As a fearsome lock he played in two French Championship finals with Agen, picking up a winners medal in 1945, and then turned his hand to refereeing. he took charge of the 1959 French Championship final between racing Club and Mont-de-Marsan.
He was President of Agen from 1965-85 and President of the FFR from 1968-91. He also acted as President of FIRA and was at the head of the IRB when the Rugby World Cup was introduced in 1987.
In fact, it was as Chairman of the IRB that he handed over the Webb Ellis Trophy to the captain of New Zealand, David Kirk, after the inaugural final in Auckland. The All Blacks had just beaten France in the final.
In 1984 he was honoured with the Legion d'honneur by the French state and has had a stand named after him by Agen at their home ground.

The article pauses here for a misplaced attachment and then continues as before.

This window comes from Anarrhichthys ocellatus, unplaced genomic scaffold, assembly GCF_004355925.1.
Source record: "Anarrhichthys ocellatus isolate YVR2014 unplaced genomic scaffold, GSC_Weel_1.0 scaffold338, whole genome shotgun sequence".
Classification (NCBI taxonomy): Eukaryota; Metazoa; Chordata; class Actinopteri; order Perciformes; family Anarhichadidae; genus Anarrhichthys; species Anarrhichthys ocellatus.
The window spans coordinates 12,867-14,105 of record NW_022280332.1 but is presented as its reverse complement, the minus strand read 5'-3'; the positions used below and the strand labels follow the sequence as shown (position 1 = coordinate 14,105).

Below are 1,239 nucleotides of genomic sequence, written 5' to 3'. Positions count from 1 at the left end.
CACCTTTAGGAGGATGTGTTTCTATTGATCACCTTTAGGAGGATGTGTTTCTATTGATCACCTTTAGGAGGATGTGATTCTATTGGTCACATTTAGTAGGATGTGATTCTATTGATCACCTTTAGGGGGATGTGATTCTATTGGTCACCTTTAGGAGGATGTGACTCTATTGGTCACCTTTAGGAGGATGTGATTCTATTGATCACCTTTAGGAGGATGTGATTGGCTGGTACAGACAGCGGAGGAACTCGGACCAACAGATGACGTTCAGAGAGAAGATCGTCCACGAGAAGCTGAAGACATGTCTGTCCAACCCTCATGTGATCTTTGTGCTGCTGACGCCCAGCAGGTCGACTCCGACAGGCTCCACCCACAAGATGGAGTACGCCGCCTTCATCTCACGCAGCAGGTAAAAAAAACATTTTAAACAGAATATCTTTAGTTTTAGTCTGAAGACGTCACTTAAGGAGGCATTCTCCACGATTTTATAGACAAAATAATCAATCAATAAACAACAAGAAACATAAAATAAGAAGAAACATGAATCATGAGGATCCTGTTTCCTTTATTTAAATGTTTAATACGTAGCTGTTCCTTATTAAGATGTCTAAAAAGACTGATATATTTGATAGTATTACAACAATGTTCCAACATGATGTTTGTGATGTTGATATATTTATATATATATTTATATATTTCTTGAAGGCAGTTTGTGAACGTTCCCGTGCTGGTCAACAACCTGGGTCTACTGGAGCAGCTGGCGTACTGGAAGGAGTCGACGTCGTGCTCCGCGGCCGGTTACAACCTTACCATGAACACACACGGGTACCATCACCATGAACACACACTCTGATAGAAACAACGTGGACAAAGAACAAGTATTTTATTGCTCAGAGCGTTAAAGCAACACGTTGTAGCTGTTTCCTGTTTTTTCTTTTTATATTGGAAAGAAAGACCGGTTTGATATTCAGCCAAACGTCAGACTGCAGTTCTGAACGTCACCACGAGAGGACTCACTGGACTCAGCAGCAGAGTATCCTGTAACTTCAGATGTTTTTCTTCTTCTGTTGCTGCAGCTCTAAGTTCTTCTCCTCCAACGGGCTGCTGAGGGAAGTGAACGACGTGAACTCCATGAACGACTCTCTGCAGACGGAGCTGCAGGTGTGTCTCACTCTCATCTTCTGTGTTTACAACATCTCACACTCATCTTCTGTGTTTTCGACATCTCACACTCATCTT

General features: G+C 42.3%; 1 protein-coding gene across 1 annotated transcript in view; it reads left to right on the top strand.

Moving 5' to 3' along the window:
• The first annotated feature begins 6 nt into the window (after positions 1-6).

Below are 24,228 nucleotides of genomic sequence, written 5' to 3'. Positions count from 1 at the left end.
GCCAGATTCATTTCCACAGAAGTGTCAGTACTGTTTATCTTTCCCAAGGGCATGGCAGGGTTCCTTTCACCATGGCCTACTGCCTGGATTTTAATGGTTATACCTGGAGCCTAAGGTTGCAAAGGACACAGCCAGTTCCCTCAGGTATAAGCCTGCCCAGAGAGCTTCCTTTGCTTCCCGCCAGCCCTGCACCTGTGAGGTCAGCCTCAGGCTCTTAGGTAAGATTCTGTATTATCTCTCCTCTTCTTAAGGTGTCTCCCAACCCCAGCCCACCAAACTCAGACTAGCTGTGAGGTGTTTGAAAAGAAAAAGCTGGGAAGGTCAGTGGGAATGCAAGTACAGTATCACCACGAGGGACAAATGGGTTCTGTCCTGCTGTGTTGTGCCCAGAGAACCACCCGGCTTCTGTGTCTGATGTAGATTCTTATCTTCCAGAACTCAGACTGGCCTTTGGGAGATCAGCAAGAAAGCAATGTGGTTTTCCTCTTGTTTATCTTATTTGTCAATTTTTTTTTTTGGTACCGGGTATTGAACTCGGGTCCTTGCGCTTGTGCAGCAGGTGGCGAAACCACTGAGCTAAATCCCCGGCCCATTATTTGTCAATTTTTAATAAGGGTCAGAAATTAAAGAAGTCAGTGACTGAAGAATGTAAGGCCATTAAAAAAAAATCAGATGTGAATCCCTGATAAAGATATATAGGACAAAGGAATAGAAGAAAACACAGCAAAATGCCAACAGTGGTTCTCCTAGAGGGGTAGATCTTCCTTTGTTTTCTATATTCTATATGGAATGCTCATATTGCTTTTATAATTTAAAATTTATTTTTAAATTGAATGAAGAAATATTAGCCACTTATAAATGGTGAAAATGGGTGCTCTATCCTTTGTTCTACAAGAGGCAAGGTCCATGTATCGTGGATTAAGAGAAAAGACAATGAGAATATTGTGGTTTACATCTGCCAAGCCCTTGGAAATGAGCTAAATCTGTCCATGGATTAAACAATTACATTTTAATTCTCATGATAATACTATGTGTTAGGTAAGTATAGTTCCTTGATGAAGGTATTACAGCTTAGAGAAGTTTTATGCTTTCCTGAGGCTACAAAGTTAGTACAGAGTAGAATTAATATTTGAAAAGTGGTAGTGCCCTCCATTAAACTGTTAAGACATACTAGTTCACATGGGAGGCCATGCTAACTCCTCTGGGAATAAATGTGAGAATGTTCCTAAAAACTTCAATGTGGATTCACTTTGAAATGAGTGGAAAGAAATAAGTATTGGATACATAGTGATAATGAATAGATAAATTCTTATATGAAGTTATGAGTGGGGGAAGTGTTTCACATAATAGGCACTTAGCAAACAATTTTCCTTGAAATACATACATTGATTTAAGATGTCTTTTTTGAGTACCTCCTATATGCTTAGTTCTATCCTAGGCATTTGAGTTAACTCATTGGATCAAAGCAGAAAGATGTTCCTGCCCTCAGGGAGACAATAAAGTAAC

"I'm not sure we will ever see another rugby man like Albert Ferrasse. He was totally committed to the game he grew up with and loved so much," said WRU chairman David Pickering.
"He was a towering figure in both French and world rugby and commanded total respect from his counterparts around the globe. His work with both the IRB and FIRA in spreading the rugby gospel has reaped huge rewards for the game.
"Our condolences go to his family, and to the whole of French rugby, following the passing of a great rugby man."